Wal-Mart’s critics will no doubt regard Scott’s arguments not as smart but as self-serving. Predictably, he glosses over a mountain of evidence that suggests the firm is a model employer in the way that Arthur Andersen was a model accounting firm. Wal-Mart is fighting scores of “wage and hour” lawsuits involving managers said to have either tolerated or compelled off-the-clock work. (In Bentonville, Williams stressed that Wal-Mart’s new approach to such incidents is to fire the managers immediately—but then Scott chimed in, “I do worry about all the firings, though.”) Last year, Wal-Mart paid a record $11 million to settle an investigation by U.S. Immigration officials into its hiring of undocumented workers. The firm is currently facing the largest class-action suit ever certified: a sex-discrimination case that could include the claims of 1.6 million current and former female Wal-Mart employees.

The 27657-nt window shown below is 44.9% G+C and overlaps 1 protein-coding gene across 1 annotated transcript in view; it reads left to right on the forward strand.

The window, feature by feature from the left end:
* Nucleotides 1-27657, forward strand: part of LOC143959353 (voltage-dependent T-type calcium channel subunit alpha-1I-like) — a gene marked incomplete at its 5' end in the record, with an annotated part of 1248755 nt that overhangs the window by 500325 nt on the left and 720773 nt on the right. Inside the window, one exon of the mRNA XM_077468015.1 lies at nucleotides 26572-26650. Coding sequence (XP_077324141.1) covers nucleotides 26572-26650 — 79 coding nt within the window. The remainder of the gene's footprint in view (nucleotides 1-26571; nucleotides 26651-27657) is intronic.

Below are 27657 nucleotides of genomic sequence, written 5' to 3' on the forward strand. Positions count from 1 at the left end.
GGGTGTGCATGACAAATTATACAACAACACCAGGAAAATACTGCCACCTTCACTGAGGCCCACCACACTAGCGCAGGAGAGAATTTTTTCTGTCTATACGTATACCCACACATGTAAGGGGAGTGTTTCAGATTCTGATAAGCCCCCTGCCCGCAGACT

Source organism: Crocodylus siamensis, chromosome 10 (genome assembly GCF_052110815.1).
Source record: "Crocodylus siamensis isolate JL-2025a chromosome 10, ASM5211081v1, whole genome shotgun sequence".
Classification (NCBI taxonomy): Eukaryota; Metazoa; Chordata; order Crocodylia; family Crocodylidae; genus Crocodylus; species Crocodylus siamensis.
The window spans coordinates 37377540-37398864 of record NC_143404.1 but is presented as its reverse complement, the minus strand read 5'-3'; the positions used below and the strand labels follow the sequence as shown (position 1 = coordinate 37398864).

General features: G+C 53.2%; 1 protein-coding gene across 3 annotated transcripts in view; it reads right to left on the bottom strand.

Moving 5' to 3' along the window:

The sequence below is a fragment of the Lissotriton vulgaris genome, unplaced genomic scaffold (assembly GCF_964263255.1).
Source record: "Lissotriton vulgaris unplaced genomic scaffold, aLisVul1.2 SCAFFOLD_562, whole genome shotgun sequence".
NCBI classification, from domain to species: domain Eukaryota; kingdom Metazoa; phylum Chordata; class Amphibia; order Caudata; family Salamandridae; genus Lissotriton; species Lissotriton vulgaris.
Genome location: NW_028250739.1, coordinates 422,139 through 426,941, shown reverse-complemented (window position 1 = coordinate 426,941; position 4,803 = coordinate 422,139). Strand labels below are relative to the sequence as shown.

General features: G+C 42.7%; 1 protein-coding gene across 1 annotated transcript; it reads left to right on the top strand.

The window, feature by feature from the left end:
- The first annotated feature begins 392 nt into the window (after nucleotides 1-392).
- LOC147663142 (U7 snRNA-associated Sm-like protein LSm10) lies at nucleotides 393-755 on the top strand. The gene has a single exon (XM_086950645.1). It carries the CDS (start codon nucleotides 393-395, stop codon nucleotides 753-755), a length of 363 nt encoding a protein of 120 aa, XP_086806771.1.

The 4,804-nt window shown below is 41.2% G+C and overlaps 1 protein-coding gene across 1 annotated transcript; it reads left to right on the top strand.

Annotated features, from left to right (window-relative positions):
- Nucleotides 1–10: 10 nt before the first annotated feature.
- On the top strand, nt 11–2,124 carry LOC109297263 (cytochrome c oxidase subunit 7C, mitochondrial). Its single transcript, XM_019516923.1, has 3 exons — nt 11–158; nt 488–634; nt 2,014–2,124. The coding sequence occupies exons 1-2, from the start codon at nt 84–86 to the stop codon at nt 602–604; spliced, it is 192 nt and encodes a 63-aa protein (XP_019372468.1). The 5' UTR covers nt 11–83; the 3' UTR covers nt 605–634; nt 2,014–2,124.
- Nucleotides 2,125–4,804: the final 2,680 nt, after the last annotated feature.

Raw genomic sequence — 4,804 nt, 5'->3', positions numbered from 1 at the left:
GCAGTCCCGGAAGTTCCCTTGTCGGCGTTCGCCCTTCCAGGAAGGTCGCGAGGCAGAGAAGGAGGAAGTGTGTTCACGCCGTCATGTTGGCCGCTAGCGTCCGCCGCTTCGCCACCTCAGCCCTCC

“Why $12 an hour? Why not $20? There are countries that have tried that, and it didn’t work well. I mean, Look at Europe!”
This bill of lading is troubling, to be sure, but it’s only one source, and perhaps the least significant, of New York’s hostility to Wal-Mart. More powerful and deeply rooted are the city’s singular self-image, its collective neuroses and prejudices (which are, after all, as extravagant and fully developed as those of any Woody Allen character), and an array of entrenched economic interests that are, just as Scott asserted, profoundly threatened by the impending Wal-Mart invasion.